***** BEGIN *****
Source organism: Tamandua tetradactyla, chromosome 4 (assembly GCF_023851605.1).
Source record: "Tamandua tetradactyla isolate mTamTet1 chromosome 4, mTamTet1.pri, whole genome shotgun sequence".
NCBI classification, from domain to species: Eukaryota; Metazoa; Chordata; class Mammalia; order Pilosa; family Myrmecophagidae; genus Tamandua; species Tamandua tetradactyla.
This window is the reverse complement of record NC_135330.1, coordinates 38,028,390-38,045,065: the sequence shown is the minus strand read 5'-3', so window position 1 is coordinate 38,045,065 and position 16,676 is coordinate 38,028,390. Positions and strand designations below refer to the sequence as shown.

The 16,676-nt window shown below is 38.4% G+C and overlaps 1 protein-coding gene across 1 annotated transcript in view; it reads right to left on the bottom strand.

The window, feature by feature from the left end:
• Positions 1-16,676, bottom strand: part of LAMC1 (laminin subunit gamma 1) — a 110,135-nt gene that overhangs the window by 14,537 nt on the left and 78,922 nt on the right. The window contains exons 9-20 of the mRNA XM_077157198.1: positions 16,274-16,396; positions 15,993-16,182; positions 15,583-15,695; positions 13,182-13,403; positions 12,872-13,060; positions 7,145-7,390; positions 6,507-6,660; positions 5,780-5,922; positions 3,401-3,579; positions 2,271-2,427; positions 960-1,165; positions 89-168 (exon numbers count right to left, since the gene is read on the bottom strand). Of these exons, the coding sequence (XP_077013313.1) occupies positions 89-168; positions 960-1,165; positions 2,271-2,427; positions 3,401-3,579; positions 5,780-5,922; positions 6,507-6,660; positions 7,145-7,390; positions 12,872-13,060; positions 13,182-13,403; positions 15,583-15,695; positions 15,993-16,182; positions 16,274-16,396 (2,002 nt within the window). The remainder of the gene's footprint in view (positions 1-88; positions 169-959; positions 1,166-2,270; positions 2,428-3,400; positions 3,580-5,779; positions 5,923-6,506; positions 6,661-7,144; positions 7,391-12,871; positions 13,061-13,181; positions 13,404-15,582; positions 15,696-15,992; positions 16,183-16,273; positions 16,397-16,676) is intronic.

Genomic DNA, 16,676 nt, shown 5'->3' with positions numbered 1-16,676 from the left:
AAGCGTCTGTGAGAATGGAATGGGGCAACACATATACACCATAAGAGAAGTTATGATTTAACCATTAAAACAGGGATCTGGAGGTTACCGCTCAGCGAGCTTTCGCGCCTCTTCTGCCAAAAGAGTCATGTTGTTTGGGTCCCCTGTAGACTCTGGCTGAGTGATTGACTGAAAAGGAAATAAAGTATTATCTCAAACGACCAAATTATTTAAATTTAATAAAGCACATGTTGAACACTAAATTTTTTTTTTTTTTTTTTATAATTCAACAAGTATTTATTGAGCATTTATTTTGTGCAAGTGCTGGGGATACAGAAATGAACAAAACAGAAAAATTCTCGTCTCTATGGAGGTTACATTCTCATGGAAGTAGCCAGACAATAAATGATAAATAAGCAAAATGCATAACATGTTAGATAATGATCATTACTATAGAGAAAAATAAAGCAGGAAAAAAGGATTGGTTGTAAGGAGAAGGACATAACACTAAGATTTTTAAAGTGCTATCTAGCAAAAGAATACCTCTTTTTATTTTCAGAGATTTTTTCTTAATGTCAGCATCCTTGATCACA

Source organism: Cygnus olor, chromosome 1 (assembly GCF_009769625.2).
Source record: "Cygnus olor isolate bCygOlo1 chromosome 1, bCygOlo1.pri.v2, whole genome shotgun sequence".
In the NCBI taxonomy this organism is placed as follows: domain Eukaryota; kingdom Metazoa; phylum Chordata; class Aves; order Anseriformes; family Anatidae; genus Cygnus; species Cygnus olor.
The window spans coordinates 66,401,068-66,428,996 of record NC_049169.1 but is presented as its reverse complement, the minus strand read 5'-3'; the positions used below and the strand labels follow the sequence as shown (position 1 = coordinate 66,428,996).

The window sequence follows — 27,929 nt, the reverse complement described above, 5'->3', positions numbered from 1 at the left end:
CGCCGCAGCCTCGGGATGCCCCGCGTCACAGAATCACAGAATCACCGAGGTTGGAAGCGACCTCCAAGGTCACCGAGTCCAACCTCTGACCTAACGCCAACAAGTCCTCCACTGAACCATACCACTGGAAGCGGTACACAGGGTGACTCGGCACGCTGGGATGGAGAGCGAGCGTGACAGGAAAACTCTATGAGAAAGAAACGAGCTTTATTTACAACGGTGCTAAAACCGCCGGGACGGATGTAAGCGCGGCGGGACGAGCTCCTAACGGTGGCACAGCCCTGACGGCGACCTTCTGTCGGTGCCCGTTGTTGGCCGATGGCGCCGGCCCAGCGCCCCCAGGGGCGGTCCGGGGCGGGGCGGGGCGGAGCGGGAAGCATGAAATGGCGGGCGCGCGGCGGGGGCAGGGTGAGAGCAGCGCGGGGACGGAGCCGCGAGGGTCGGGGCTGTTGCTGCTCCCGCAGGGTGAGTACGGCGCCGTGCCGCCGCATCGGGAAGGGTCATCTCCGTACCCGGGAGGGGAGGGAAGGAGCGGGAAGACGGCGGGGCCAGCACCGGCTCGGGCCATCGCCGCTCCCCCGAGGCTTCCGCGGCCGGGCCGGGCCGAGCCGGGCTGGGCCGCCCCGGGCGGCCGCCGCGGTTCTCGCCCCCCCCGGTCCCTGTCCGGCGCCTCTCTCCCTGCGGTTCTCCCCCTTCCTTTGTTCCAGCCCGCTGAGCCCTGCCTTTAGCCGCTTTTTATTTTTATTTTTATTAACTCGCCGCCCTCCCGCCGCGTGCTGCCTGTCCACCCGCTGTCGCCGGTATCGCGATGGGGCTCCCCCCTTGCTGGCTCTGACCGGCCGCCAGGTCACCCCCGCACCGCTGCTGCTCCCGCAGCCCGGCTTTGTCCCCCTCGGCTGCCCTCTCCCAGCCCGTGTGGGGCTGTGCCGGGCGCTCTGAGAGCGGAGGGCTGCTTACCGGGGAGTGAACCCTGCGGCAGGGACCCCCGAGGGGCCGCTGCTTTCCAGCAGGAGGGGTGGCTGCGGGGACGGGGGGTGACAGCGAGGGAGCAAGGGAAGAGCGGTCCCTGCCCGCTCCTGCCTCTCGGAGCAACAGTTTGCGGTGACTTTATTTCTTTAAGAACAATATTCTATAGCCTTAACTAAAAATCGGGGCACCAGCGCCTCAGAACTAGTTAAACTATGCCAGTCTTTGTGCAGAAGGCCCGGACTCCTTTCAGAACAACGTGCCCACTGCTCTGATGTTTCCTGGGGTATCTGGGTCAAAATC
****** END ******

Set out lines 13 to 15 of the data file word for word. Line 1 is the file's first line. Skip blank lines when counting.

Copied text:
The window spans coordinates 66,401,068-66,428,996 of record NC_049169.1 but is presented as its reverse complement, the minus strand read 5'-3'; the positions used below and the strand labels follow the sequence as shown (position 1 = coordinate 66,428,996).

The window sequence follows — 27,929 nt, the reverse complement described above, 5'->3', positions numbered from 1 at the left end:
CGCCGCAGCCTCGGGATGCCCCGCGTCACAGAATCACAGAATCACCGAGGTTGGAAGCGACCTCCAAGGTCACCGAGTCCAACCTCTGACCTAACGCCAACAAGTCCTCCACTGAACCATACCACTGGAAGCGGTACACAGGGTGACTCGGCACGCTGGGATGGAGAGCGAGCGTGACAGGAAAACTCTATGAGAAAGAAACGAGCTTTATTTACAACGGTGCTAAAACCGCCGGGACGGATGTAAGCGCGGCGGGACGAGCTCCTAACGGTGGCACAGCCCTGACGGCGACCTTCTGTCGGTGCCCGTTGTTGGCCGATGGCGCCGGCCCAGCGCCCCCAGGGGCGGTCCGGGGCGGGGCGGGGCGGAGCGGGAAGCATGAAATGGCGGGCGCGCGGCGGGGGCAGGGTGAGAGCAGCGCGGGGACGGAGCCGCGAGGGTCGGGGCTGTTGCTGCTCCCGCAGGGTGAGTACGGCGCCGTGCCGCCGCATCGGGAAGGGTCATCTCCGTACCCGGGAGGGGAGGGAAGGAGCGGGAAGACGGCGGGGCCAGCACCGGCTCGGGCCATCGCCGCTCCCCCGAGGCTTCCGCGGCCGGGCCGGGCCGAGCCGGGCTGGGCCGCCCCGGGCGGCCGCCGCGGTTCTCGCCCCCCCCGGTCCCTGTCCGGCGCCTCTCTCCCTGCGGTTCTCCCCCTTCCTTTGTTCCAGCCCGCTGAGCCCTGCCTTTAGCCGCTTTTTATTTTTATTTTTATTAACTCGCCGCCCTCCCGCCGCGTGCTGCCTGTCCACCCGCTGTCGCCGGTATCGCGATGGGGCTCCCCCCTTGCTGGCTCTGACCGGCCGCCAGGTCACCCCCGCACCGCTGCTGCTCCCGCAGCCCGGCTTTGTCCCCCTCGGCTGCCCTCTCCCAGCCCGTGTGGGGCTGTGCCGGGCGCTCTGAGAGCGGAGGGCTGCTTACCGGGGAGTGAACCCTGCGGCAGGGACCCCCGAGGGGCCGCTGCTTTCCAGCAGGAGGGGTGGCTGCGGGGACGGGGGGTGACAGCGAGGGAGCAAGGGAAGAGCGGTCCCTGCCCGCTCCTGCCTCTCGGAGCAACAGTTTGCGGTGACTTTATTTCTTTAAGAACAATATTCTATAGCCTTAACTAAAAATCGGGGCACCAGCGCCTCAGAACTAGTTAAACTATGCCAGTCTTTGTGCAGAAGGCCCGGACTCCTTTCAGAACAACGTGCCCACTGCTCTGATGTTTCCTGGGGTATCTGGGTCAAAATC